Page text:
Pharmaceutical companies maintain that there will be tiered pricing to governments and that the cost of vaccines for large-scale immunisation programmes will be negotiable. Whether the lowest negotiable price will be affordable to South Africa remains to be seen. However, before negotiating with the industry, government needs the political will to impact on the disease burden of our most vulnerable women.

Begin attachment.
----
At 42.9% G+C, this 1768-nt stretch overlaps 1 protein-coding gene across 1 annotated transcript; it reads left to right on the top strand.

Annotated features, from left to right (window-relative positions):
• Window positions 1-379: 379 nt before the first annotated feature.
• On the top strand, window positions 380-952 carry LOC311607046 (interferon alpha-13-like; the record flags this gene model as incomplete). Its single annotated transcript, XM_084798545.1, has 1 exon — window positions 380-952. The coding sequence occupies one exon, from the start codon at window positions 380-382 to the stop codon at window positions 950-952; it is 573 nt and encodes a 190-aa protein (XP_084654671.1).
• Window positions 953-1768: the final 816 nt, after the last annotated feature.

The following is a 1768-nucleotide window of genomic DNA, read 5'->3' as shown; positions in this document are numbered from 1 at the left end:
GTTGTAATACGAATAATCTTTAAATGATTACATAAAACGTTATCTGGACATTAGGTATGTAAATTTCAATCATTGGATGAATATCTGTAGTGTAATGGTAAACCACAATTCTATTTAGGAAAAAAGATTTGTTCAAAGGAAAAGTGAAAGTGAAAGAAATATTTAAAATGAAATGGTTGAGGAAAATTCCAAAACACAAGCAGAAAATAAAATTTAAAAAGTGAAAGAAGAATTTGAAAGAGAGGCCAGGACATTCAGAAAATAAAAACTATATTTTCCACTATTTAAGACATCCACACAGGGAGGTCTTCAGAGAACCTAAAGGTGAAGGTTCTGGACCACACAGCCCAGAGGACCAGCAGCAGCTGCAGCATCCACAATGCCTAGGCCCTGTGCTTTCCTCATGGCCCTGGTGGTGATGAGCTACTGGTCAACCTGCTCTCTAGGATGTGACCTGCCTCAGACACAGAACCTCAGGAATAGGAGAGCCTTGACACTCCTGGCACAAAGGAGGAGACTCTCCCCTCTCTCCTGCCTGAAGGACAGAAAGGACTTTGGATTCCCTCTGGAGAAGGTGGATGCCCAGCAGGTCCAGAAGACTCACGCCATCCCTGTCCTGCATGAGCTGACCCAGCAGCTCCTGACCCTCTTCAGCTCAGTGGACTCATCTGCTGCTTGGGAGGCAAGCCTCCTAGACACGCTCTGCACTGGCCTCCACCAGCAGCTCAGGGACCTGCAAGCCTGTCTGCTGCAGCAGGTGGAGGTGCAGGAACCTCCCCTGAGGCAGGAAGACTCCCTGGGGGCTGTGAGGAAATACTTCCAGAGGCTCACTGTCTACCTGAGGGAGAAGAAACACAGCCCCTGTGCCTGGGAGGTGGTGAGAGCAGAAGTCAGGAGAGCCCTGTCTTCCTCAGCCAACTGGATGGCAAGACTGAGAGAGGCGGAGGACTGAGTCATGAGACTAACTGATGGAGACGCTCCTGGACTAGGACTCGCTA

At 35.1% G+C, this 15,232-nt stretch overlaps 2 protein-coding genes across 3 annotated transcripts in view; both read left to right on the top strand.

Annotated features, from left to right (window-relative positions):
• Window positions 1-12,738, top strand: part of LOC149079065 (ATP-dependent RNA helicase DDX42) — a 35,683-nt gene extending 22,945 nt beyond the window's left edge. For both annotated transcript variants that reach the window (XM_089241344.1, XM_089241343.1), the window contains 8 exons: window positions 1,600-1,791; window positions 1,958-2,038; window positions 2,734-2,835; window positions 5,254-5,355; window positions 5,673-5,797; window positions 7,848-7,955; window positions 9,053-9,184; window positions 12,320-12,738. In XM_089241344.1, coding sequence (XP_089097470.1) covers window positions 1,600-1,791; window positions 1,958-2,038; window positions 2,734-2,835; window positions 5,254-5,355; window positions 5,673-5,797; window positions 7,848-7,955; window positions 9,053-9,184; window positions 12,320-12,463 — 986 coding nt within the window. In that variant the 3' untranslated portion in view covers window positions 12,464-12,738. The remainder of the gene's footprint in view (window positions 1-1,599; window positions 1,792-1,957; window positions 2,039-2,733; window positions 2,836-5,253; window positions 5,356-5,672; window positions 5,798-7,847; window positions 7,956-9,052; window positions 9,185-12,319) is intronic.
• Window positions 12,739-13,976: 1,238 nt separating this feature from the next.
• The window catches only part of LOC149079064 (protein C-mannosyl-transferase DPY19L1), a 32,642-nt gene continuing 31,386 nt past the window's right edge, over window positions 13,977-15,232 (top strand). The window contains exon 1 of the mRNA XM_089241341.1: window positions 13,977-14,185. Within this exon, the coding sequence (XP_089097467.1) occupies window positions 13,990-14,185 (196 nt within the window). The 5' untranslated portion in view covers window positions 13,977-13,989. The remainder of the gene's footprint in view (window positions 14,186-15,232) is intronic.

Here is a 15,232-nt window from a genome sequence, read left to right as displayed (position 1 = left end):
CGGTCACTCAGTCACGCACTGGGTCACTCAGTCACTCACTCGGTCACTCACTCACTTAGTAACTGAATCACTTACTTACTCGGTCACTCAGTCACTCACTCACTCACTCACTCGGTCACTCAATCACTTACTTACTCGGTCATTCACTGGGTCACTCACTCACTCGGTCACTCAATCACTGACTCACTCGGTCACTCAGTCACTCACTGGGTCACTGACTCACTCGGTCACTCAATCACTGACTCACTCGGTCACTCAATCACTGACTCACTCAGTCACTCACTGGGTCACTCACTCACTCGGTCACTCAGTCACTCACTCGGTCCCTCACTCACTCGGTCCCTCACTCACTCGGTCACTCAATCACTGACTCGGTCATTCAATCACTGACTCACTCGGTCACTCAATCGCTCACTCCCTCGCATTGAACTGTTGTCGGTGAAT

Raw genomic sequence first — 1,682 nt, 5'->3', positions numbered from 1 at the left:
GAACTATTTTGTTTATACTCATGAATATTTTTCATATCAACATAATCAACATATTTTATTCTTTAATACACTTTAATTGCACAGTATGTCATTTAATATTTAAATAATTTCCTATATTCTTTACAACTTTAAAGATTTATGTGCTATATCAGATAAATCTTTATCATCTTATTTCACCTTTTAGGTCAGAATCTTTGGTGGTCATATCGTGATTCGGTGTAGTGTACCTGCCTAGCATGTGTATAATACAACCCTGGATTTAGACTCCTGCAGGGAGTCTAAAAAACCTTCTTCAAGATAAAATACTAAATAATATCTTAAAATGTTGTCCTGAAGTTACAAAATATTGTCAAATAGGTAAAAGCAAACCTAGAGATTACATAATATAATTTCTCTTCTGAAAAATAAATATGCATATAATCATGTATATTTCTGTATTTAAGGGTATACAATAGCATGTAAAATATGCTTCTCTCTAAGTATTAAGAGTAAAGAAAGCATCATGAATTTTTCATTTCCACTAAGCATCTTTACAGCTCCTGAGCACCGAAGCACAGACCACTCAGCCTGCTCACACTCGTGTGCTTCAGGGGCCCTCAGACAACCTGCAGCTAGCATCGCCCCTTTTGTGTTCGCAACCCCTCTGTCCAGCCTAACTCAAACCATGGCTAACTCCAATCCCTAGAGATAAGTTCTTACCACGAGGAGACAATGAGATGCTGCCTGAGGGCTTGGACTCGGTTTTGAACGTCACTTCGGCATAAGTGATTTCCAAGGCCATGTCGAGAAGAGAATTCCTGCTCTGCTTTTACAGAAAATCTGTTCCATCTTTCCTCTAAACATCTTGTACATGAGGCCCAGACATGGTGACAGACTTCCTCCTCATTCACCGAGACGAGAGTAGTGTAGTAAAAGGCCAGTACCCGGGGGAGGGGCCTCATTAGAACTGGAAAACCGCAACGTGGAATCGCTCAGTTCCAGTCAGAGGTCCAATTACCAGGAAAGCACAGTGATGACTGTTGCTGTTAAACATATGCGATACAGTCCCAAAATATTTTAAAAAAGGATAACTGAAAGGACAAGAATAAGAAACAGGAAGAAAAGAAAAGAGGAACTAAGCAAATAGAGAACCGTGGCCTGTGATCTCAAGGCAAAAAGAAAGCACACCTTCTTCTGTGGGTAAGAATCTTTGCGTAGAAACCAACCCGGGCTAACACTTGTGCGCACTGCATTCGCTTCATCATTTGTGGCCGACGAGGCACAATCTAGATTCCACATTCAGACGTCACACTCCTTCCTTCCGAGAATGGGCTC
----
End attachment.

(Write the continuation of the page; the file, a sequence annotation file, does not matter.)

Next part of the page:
South Africa is one of the first African countries to register the vaccines, which are now available in the private sector. If medical aids do not pay for HPV immunisation, the cost will be entirely borne by individuals, mainly parents of adolescents. Injections are given at 0, 1 and 6 months, and the VAT exclusive exit price of the GlaxoSmithKline vaccine is R700 per dose. Add to this the cost of parental education, explanation and reassurance to patients, obtaining a prescription (schedule 4), consent from parents (as in Australia), access to follow-up, consumables and the very necessary cold chain (2 - 8°C), which may be vulnerable to load shedding or inappropriate non-chilled transport by the patient herself, and it is evident that few providers are equipped to implement immunisation immediately. The optimal target group for immunisation falls just outside the usual paediatrician, general practitioner, immunisation nurse practitioner and gynaecologist's general domain. HPV immunisation would be imminently implementable by adolescent medicine units if they existed,11 or by those with a special interest in adolescent and paediatric gynaecology.